May 24, 2023 - News

Iowa's Asian immigrant population is quickly growing

Share of Iowans 25 years or older who have graduated high school
Data: American Community Survey; Chart: Axios Visuals

Immigrants from Asia are one of Iowa's fastest-growing populations, according to U.S. Census data from 2017-'21 and the Iowa Data Center.

Why it matters: Iowa's population growth has been sluggish for decades as more residents leave rural areas, as well as the state altogether.

  • Local experts say one of the best ways to help revitalize rural areas and gain enough workers to sustain the local economy is to ease immigration into the state.

By the numbers: Iowa's largest foreign-born population from '17-'21 came from Latin America (64,231), with the largest portion from Mexico (41,503).

  • The second largest group came from Asia (62,804).

Zoom in: In Des Moines, the largest foreign-born group was from Asia (11,178), with the majority of those people hailing from southeast Asia (7,385).

  • The most common populations represented were from Vietnam, Myanmar and Thailand.

State of play: Many of the people who migrated to Iowa from Asia were refugees, especially more recently from Burma and Thailand.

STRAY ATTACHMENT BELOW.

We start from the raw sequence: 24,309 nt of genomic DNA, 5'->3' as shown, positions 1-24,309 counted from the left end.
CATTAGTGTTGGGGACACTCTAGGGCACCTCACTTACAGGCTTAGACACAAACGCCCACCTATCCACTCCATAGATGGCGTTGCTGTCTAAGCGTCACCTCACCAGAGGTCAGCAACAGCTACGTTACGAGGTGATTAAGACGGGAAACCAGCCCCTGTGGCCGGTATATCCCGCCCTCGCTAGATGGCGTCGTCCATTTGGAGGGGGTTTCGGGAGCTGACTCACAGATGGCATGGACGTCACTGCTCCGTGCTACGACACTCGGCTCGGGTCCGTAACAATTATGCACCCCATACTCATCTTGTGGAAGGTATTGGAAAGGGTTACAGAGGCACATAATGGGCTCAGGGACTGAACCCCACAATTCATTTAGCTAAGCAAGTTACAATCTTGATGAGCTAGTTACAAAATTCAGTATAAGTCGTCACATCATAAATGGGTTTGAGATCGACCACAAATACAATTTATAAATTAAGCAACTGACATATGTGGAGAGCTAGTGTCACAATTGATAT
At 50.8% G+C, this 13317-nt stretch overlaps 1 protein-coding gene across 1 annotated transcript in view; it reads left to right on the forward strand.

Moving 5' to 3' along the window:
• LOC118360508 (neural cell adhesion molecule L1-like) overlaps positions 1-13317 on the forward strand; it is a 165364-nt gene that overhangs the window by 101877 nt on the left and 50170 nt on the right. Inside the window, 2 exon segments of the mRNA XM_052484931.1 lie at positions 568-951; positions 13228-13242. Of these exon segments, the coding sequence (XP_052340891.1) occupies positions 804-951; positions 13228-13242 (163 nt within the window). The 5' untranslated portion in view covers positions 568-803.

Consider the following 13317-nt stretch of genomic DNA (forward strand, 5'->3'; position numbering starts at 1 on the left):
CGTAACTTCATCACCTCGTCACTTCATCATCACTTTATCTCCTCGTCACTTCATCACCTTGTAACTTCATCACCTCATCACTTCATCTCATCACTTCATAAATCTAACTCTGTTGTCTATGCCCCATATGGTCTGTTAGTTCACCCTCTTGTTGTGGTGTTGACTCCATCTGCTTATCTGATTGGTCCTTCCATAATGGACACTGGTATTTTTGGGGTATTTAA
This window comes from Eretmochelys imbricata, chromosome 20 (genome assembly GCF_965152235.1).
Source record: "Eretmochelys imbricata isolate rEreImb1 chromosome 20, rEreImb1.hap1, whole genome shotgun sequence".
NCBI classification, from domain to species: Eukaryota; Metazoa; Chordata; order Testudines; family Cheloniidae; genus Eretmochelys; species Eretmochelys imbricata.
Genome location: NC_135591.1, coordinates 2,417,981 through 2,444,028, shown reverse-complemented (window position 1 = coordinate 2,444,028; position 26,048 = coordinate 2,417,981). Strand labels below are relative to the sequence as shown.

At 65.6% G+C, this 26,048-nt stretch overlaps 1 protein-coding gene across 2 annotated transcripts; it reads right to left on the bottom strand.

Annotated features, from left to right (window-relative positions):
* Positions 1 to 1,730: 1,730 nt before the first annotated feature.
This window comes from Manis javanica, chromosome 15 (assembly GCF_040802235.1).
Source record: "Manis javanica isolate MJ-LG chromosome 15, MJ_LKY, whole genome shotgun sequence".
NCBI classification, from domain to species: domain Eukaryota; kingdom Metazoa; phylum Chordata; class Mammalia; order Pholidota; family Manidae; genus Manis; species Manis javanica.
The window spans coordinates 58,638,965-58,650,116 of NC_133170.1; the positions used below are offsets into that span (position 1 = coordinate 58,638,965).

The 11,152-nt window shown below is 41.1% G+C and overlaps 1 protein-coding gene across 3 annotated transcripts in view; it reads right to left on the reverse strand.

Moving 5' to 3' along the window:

• Existing families in the state and support networks have also encouraged more relatives to come here.
  • Jobs availability, including work in meatpacking plants like JBS and Tyson, has played a role, too.

The big picture: While the model minority myth falsely shows Asian Americans in Iowa doing well, there are still struggles and disparities — especially for refugees in low-paying factory jobs or kids learning English as a second language.

  • The poverty rate for Iowa's Asian American and Pacific Islander community in 2021 was 12.8% in comparison to the state's 11%.
  • The AAPI high school graduation rate for those 25 and over was 77% in comparison to the state's 92%.

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